Norway universally designed by 2025 – Update

Top half of the front cover of the Norway Universally Designed 2025. The graphic is various shades of blue with a woman operating an automatic teller machine.The Norwegian Government has taken the principles of universal design and applied them across all policies to create maximum inclusion. This makes everyone responsible for inclusion at every level – in the built environment, outdoor areas, transport, and ICT. Here is an update to “Norway Universally Designed by 2025”.

In 2008, the Ministry of Children, Equality and Social Inclusion, launched its first Action Plan 2009-2013, which sets the goal of Norway being universally designed by 2025.

In 2010, Norway amended its Planning and Building Act to include universal Picture of the front cover of the Norway Universally Designed Action Plan.design. In 2016, The Delta Centre was given responsibility to coordinate the actions in the 2015-2019 plan. This plan is more comprehensive and covers ICT and communications to a more detailed level. This is in recognition of how we are becoming more reliant on digital applications.

Olav Rand Bringa provided extra insights at the 2018 UDHEIT conference in Dublin. The title of the paper is, From Visions to Practical Policy: The
Universal Design Journey in Norway. What
Did We Learn? What Did We Gain? What
Now?

 

 

Barriers to Universal Design in Australian Housing

A single storey home has few barriers to universal design in housing.From the Editor: I prepared a 2000 word version of my PhD thesis for easier reading. The title is Barriers to Universal Design in Australian Housing. I wanted to find out what the barriers are and if we could do something about it.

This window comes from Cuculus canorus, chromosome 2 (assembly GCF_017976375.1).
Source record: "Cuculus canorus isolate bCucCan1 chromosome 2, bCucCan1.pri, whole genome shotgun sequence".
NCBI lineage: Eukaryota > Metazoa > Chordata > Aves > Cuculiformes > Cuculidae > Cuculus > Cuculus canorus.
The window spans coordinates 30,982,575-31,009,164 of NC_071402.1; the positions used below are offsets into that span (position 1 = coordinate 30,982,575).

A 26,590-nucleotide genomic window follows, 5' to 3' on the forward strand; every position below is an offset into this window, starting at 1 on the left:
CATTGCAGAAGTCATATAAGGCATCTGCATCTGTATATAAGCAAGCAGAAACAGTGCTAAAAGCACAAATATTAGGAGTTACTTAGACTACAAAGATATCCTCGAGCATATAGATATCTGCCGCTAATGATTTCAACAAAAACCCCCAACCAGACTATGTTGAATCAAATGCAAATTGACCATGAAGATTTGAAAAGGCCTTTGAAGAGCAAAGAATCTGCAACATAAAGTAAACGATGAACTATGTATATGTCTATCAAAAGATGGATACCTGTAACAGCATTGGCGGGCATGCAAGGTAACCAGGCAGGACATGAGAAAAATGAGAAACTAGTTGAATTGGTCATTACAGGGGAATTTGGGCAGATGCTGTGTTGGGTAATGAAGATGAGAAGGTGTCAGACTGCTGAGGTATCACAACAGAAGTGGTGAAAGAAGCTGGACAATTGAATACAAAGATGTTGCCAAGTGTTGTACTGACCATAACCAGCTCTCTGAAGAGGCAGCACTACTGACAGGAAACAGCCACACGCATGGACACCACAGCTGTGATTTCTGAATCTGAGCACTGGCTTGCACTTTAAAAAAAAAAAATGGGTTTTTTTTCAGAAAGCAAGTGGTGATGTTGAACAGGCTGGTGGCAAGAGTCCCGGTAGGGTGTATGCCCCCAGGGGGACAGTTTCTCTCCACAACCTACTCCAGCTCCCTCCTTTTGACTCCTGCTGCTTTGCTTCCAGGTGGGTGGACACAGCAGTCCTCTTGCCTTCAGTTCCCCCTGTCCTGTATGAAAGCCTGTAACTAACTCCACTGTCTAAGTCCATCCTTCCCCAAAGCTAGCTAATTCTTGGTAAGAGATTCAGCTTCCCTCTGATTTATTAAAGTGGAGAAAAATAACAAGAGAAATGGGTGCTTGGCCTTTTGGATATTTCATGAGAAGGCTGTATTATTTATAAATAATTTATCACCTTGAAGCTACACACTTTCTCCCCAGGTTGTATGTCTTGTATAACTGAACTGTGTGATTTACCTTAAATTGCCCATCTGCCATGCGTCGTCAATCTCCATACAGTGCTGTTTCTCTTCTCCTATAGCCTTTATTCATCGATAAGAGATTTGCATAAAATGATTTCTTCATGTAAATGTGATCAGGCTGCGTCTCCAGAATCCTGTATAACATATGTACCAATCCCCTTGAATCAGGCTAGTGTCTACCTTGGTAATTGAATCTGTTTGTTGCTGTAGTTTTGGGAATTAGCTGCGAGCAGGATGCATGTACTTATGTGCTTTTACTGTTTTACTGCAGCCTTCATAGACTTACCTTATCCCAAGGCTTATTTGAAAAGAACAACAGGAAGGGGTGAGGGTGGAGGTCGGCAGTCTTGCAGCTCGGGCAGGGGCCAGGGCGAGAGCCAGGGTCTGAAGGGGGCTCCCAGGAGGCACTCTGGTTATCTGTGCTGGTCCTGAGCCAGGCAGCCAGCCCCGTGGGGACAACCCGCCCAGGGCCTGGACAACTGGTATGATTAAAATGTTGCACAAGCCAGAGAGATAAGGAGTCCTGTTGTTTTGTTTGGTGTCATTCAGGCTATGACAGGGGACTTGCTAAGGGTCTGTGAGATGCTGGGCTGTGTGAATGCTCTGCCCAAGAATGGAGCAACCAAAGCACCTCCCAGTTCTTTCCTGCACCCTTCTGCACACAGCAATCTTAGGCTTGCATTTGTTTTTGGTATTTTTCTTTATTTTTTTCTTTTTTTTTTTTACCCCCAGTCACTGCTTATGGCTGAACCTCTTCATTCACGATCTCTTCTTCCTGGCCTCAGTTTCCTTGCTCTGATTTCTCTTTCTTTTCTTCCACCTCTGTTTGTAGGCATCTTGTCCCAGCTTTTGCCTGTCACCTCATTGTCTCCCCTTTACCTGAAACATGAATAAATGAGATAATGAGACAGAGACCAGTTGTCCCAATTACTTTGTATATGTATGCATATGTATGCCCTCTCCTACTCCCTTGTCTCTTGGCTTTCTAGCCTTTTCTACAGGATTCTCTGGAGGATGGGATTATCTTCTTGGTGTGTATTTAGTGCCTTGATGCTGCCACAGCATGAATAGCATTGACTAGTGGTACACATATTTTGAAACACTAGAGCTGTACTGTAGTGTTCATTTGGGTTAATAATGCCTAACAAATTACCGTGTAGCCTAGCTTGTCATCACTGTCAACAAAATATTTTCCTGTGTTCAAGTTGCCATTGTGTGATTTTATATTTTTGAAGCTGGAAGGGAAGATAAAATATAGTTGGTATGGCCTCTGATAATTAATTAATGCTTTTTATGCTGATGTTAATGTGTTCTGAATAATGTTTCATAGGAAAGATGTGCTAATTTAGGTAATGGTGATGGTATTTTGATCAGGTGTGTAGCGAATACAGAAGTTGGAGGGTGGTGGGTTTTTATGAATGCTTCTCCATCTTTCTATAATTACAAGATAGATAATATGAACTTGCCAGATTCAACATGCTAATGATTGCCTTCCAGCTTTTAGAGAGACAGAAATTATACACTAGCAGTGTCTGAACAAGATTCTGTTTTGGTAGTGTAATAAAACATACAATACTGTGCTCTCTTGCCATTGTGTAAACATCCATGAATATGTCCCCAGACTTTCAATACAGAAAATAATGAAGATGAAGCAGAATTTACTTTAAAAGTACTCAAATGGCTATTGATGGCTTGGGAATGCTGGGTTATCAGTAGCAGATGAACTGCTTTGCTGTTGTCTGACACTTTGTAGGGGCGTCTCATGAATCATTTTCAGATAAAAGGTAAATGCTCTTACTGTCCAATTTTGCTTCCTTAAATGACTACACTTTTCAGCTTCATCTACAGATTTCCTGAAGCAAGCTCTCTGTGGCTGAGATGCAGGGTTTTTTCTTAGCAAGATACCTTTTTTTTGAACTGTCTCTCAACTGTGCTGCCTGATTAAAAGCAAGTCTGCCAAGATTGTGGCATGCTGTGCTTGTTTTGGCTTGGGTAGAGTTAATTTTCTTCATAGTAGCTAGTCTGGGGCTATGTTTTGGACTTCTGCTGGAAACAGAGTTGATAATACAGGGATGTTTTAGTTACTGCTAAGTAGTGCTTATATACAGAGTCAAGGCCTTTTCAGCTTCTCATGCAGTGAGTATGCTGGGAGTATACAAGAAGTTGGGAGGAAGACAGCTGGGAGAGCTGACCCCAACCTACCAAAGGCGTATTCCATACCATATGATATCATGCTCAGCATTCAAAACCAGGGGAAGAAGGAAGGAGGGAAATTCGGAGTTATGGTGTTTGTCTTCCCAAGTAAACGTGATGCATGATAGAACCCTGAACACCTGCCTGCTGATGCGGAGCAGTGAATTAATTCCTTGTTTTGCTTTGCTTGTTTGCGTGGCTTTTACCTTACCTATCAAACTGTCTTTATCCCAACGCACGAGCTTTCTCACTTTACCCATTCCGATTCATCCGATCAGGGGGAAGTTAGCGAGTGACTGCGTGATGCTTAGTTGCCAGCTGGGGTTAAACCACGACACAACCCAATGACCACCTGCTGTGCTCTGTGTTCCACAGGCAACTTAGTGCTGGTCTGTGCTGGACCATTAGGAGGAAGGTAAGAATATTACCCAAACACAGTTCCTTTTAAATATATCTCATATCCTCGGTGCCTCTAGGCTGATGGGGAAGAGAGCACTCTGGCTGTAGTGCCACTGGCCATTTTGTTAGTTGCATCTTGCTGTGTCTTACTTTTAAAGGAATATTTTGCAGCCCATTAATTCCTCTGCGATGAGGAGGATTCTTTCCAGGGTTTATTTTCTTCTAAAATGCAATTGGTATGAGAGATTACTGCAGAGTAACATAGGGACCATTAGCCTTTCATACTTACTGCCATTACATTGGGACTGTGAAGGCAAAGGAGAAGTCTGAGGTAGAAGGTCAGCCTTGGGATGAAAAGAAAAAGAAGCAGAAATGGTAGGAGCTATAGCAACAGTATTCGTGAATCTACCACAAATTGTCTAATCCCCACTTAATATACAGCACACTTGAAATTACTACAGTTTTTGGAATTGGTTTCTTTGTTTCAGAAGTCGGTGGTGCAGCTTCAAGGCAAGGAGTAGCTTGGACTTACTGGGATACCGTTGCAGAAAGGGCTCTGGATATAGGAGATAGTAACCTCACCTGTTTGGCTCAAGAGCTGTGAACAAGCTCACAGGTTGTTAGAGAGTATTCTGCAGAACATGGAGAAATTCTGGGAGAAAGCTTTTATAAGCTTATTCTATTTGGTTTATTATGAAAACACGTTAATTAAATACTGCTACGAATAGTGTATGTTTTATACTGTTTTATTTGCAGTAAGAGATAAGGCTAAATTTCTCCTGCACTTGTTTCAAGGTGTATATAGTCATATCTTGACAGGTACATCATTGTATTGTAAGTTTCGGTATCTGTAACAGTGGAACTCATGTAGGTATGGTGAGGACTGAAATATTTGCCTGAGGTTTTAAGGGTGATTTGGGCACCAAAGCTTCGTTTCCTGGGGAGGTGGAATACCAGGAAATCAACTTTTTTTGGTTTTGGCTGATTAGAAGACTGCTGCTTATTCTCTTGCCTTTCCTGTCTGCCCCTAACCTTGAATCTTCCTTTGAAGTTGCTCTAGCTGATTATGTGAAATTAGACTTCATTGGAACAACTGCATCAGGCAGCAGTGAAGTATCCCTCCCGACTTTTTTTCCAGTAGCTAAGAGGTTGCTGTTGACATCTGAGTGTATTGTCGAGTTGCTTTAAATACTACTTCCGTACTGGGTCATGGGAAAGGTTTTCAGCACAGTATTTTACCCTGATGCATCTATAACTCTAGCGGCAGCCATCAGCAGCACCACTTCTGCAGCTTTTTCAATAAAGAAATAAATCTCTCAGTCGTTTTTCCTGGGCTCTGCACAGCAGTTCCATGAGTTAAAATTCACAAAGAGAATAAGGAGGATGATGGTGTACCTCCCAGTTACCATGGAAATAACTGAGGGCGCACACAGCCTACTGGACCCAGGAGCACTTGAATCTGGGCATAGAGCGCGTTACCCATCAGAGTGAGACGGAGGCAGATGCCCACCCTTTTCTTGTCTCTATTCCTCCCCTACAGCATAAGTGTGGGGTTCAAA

The simple answer is that the industry runs on regulations to hold the house building system together. So nothing will change without regulation. Outdated ideas about market segmentation, general resistance to change, and risk avoidance are key issues. Cost was cited most often as a barrier, but without any evidence of the costs.  

A line of complex manufacturing machinery used to show the complex process and number of stakeholders involved in mass market housing.

 

The graphic shows that the house building industry is a system with several stakeholders. This system relies on everyone doing the same thing in the same way. The best way to achieve this is through regulation.

 

Read the conference paper to find out more about the complexities of the house building industry and why there is resistance to change from both builders and purchasers. You can also download the accompanying slide show from the 2011 FICCDAT conference.

The full thesis is available from the Western Sydney University archives. I did my best to make it as readable as possible within the constraints of academic writing.

Jane Bringolf

(FICCDAT is, Festival of International Conferences on Caring, Disability, Aging and Technology.)

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